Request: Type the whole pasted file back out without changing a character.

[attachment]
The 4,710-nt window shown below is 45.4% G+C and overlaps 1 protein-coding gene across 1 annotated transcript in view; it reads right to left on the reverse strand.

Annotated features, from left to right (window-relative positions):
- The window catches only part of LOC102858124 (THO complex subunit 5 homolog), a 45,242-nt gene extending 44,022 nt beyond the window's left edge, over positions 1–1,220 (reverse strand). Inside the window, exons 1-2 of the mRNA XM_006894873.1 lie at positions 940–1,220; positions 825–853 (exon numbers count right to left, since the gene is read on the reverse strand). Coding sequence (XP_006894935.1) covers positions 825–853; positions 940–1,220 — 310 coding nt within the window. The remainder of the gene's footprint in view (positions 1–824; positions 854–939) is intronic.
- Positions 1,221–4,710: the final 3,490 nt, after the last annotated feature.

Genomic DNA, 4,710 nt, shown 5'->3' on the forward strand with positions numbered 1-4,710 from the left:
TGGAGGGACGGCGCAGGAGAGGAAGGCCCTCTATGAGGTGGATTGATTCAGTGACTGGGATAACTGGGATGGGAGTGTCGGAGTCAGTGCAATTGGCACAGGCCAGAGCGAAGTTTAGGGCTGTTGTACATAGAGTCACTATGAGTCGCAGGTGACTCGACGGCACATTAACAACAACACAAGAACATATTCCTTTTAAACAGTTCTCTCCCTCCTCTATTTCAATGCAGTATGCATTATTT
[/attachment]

The 4,710-nt window shown below is 45.4% G+C and overlaps 1 protein-coding gene across 1 annotated transcript in view; it reads right to left on the reverse strand.

Annotated features, from left to right (window-relative positions):
- The window catches only part of LOC102858124 (THO complex subunit 5 homolog), a 45,242-nt gene extending 44,022 nt beyond the window's left edge, over positions 1–1,220 (reverse strand). Inside the window, exons 1-2 of the mRNA XM_006894873.1 lie at positions 940–1,220; positions 825–853 (exon numbers count right to left, since the gene is read on the reverse strand). Coding sequence (XP_006894935.1) covers positions 825–853; positions 940–1,220 — 310 coding nt within the window. The remainder of the gene's footprint in view (positions 1–824; positions 854–939) is intronic.
- Positions 1,221–4,710: the final 3,490 nt, after the last annotated feature.

Genomic DNA, 4,710 nt, shown 5'->3' on the forward strand with positions numbered 1-4,710 from the left:
TGGAGGGACGGCGCAGGAGAGGAAGGCCCTCTATGAGGTGGATTGATTCAGTGACTGGGATAACTGGGATGGGAGTGTCGGAGTCAGTGCAATTGGCACAGGCCAGAGCGAAGTTTAGGGCTGTTGTACATAGAGTCACTATGAGTCGCAGGTGACTCGACGGCACATTAACAACAACACAAGAACATATTCCTTTTAAACAGTTCTCTCCCTCCTCTATTTCAATGCAGTATGCATTATTT